We saw only two other hikers during our loop. A major disappointment was that the Silver City cafe closed at 3:00 on Wednesday, and couldn't dig into a burger and piece of pie before tackling the road back to Rte 198 and homeward bound.
All in all, I'd rather be camping.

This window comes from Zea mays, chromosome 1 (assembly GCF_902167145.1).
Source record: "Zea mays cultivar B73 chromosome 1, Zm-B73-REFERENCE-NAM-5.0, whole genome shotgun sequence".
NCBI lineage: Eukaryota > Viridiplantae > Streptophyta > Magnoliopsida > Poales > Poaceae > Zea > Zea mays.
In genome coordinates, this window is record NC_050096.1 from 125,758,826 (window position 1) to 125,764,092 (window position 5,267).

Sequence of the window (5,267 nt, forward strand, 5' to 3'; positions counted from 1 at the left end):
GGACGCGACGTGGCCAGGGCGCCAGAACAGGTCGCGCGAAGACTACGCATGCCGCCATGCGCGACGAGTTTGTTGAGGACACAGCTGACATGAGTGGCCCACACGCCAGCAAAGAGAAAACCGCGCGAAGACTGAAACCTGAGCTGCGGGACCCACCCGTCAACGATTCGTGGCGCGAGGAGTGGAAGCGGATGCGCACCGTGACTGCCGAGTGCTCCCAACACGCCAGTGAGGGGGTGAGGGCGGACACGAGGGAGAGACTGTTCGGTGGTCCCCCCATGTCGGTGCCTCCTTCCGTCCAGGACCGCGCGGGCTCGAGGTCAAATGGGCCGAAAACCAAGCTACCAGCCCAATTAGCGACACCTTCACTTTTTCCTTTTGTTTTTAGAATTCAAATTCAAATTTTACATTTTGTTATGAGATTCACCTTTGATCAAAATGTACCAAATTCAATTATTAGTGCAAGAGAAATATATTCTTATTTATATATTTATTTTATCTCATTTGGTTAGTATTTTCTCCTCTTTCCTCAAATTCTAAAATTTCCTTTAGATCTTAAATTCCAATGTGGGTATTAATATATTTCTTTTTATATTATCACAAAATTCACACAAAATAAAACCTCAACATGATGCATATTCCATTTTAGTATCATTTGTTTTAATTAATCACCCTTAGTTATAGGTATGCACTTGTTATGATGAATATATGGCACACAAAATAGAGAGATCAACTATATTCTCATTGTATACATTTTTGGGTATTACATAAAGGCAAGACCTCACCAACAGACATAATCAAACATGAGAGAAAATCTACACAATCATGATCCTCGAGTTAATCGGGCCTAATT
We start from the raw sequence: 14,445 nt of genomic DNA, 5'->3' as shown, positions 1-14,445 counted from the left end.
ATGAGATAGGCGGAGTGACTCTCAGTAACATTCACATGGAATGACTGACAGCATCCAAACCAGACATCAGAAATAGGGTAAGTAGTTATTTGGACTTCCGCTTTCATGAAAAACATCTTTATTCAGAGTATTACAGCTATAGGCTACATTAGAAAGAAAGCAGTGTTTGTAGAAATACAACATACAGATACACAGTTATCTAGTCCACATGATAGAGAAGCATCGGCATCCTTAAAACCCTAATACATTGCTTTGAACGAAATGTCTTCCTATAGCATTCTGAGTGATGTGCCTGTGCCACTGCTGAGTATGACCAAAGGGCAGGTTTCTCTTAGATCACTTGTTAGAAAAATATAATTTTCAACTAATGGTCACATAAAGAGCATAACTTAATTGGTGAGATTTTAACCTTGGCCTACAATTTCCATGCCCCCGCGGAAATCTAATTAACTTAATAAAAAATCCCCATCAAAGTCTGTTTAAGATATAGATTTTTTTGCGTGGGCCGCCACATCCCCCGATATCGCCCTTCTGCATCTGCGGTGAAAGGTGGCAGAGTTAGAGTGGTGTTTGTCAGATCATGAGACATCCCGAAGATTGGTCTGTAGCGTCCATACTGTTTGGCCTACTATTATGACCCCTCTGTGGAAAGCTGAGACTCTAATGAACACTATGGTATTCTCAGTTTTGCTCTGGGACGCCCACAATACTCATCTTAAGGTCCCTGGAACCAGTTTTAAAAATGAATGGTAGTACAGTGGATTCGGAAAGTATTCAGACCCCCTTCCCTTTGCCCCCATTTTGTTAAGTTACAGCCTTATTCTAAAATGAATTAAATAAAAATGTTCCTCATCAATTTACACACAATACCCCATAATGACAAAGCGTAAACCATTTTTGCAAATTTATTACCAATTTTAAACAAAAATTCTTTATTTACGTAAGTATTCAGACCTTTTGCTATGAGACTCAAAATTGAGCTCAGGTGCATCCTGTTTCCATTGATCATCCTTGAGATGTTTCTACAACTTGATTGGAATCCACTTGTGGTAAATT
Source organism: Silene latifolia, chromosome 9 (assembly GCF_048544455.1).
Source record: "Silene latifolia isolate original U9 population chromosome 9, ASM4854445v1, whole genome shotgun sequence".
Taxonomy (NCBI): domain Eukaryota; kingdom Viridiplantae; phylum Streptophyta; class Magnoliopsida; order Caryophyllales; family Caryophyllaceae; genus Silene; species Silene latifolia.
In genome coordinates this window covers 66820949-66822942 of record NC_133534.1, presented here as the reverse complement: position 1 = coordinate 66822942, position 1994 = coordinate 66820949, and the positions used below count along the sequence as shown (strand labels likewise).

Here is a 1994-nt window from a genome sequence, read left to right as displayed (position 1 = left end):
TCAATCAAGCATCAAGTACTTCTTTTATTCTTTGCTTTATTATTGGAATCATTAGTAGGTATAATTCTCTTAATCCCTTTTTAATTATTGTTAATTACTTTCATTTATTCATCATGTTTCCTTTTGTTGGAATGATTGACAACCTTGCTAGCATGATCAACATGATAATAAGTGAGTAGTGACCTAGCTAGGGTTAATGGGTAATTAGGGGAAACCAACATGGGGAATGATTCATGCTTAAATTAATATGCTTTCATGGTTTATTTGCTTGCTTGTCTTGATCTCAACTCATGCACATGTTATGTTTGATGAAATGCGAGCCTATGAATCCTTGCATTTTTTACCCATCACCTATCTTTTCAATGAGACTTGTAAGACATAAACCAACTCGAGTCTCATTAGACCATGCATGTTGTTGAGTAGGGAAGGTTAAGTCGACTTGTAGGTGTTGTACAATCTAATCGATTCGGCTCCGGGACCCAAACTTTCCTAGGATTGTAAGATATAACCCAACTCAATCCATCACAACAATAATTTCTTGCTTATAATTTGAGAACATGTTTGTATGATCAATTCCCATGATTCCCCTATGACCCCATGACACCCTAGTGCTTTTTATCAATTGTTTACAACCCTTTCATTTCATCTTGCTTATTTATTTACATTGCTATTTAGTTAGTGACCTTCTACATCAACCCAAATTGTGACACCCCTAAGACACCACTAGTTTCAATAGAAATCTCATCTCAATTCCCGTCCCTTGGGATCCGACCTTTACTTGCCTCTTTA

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Thanks for sharing your trip report with everyone. It brought back memories of when I went backpacking to Evelyn Lake in the middle of May during a very dry year. The only snow I remember was just after Horse Creek as we descended into Hockett Meadow. There was nobody up there and the forest was silent it was so early in the season. I remember seeing snow on the other side of Evelyn Lake. If I had the time to do it, I would return to all the places I have backpacked to.